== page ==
fb and fd are summed or mixed by the fifth summer 117, resulting in the generation of a 7.5 kHz signal designated f6. fe is differentiated by the third differentiator 127 and applied to the start input of both of the binary counters 129 and 131. fa is applied to the clock inputs of both binary counters. Thus, counting is started at a 7.5 kHz rate and pulses are counted at a 15 Hz rate.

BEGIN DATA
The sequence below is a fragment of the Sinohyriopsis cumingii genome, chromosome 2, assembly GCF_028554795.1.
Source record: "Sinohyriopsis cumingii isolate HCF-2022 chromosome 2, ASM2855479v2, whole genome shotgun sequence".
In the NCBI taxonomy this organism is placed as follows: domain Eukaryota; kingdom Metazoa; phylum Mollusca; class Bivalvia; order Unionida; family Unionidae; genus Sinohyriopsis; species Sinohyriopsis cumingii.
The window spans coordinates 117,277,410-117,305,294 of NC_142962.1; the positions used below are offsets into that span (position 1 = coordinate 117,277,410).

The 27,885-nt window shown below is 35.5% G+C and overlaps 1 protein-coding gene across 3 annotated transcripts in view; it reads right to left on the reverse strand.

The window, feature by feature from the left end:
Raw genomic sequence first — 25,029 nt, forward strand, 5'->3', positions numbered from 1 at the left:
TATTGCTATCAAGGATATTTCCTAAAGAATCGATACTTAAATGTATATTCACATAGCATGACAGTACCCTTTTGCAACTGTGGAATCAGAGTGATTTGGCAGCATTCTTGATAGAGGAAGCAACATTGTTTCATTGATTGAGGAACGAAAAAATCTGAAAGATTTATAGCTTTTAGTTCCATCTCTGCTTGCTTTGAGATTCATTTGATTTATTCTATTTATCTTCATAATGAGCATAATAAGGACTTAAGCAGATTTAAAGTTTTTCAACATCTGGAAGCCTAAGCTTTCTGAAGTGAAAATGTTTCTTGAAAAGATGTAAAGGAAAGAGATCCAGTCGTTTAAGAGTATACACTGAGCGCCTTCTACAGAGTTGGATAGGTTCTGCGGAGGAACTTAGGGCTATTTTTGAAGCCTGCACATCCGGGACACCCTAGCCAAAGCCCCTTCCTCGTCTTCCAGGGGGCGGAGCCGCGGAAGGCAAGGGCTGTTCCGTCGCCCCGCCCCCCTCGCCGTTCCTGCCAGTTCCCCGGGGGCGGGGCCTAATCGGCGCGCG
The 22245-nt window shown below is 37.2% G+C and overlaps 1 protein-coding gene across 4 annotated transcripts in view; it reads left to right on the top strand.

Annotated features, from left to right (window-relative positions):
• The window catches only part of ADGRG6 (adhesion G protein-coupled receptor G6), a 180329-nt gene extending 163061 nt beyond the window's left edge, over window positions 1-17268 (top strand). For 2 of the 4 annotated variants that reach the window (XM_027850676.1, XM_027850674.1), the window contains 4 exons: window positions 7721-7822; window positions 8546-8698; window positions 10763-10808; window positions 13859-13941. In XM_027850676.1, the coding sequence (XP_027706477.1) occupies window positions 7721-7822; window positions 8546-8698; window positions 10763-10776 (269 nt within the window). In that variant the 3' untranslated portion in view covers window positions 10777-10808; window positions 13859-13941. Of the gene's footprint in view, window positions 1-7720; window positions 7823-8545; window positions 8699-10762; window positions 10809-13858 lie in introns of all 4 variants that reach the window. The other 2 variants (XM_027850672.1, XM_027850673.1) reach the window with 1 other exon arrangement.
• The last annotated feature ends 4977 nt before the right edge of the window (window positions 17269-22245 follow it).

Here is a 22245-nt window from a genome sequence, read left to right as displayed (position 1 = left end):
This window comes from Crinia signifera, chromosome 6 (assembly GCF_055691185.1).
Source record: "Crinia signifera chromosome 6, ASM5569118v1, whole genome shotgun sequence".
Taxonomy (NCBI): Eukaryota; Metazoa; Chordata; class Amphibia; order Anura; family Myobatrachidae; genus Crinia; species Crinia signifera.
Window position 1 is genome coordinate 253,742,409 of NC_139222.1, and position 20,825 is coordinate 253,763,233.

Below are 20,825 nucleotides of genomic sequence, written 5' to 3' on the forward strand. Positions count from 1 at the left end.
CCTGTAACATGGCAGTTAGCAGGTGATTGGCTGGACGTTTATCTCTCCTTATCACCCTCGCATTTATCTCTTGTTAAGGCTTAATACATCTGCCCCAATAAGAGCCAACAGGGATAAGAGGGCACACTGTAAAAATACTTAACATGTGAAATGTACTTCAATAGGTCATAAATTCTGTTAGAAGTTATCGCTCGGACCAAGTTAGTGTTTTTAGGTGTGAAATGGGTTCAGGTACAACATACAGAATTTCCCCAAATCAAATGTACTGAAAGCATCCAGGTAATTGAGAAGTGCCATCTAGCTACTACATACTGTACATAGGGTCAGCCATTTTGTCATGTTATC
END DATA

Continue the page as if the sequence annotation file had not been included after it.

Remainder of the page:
The output of the photomultiplier 95 is summed or mixed in the first summer 109 with fa. This summation removes the carrier frequency (15 Hz) from the output of the photomultiplier and results in the generation of a 150 kHz signal designated fg. fg is filtered by the first filter 101 and summed or mixed in the second summer 111 with fd resulting in the generation of a 7.5 kHz signal designated fh. fh is filtered by the second filter 103 and applied through the first zero crossing detector 119 and the first integrator 123 to the stop input of the first binary counter 119. Thus, the first binary counter stops counting at a 7.5 kHz rate. The time between starting and stopping counting by the first binary counter is determined by the light transmission time, i.e., the time it takes for the light beam 86 to reach the target retroreflector and return to the photomultiplier 95. This time, of course, is related directly to the range between the target retroreflector and the light source. The output of the first binary counter contains coarse range information. The information is coarse rather than fine because the phase information (necessary to obtain fine range information) applied to the light source 83 by the diphase modulator has been removed, as will be understood by those skilled in the art from viewing FIG. 3 and the foregoing description.